4. Give students a series of clues so their graph can match the clues by further restricting the domain and or range. For example, restrict the range so that the graph doesn't appear in Quadrant 1 or restrict the domain so that the x values are negative.

  5. Have students change the slope to match clues as well. For example, make the line slope down from left to right or make the line steeper.

  6. For each manipulation, have students share their changes and discuss commonalities as a class.


  • Give multiple clues at once and have students create a graph that meets all of them. For example, graph a linear equation that has a shallow slope that descends from left to right that only appears in quadrant III.

  • Allow students to lead the activity, giving directions and/or restrictions to the class and then checking for correctness.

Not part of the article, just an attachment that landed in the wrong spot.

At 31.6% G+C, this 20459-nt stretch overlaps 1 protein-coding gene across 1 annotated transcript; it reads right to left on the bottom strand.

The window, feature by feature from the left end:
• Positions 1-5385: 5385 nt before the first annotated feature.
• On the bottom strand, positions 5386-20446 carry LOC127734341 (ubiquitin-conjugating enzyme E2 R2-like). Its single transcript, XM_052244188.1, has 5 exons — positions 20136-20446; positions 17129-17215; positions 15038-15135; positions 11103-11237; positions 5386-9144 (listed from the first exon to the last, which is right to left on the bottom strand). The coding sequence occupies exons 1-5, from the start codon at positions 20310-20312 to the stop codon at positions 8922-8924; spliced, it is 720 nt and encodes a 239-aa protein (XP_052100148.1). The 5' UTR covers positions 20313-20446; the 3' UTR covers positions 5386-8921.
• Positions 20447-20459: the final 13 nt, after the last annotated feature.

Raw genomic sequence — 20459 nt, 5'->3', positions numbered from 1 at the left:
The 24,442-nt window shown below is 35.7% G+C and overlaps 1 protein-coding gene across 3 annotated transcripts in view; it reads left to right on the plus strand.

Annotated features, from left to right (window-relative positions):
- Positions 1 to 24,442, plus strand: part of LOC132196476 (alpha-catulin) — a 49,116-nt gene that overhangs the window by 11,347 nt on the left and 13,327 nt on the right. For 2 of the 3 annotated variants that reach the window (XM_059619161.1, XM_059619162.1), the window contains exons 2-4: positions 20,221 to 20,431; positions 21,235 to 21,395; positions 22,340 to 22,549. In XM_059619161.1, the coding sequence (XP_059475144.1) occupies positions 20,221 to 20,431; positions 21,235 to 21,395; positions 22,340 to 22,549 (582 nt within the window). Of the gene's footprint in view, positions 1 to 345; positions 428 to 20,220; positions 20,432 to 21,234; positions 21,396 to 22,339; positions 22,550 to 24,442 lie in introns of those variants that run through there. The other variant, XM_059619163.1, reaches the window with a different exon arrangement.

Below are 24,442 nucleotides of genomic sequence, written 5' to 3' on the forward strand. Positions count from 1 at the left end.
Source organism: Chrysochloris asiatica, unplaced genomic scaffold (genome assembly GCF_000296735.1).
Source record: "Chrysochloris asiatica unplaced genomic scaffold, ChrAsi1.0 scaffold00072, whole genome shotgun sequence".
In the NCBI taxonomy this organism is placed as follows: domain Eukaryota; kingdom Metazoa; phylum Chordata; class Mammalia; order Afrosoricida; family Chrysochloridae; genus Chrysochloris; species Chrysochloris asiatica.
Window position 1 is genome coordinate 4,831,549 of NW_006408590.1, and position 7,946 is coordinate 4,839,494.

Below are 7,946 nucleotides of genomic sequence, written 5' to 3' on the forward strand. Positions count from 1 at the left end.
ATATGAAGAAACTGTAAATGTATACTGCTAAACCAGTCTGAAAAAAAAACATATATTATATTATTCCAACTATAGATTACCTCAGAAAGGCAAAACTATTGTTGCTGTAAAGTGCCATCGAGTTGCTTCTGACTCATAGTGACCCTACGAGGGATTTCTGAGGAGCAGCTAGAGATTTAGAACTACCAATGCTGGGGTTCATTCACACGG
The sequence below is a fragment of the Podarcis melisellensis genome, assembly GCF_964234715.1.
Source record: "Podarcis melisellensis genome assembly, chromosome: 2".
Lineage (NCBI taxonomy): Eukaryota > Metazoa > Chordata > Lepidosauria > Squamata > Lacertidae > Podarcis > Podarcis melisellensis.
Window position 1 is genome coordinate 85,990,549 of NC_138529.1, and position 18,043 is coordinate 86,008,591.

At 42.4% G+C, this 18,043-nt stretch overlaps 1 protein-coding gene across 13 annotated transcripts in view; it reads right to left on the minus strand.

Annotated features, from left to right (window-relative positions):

• Have students draw line segments with specifications. For example, graph a line segment with a length of 5 units.

  • Ask students to draw basic shapes using a series of linear equations. For example, draw a right isosceles triangle using 3 linear equations. Ensure that students restrict the domain and range to create line segments.

Linear Card Sort

Learning objective: Students will sort linear functions based on restrictions in the domain and/or range.

  1. Partner students together and give each pair a set of graphed linear functions (see example).

  2. Ask student to find any cards that meet a certain criteria.

  3. If you want students to find multiple cards, give only one limit on the domain or range. For example, Find all the cards with a domain > 2.

  4. If you want students to find one exact card, give the full domain or range. For example, Find the card with a range greater than 6 and less than 10.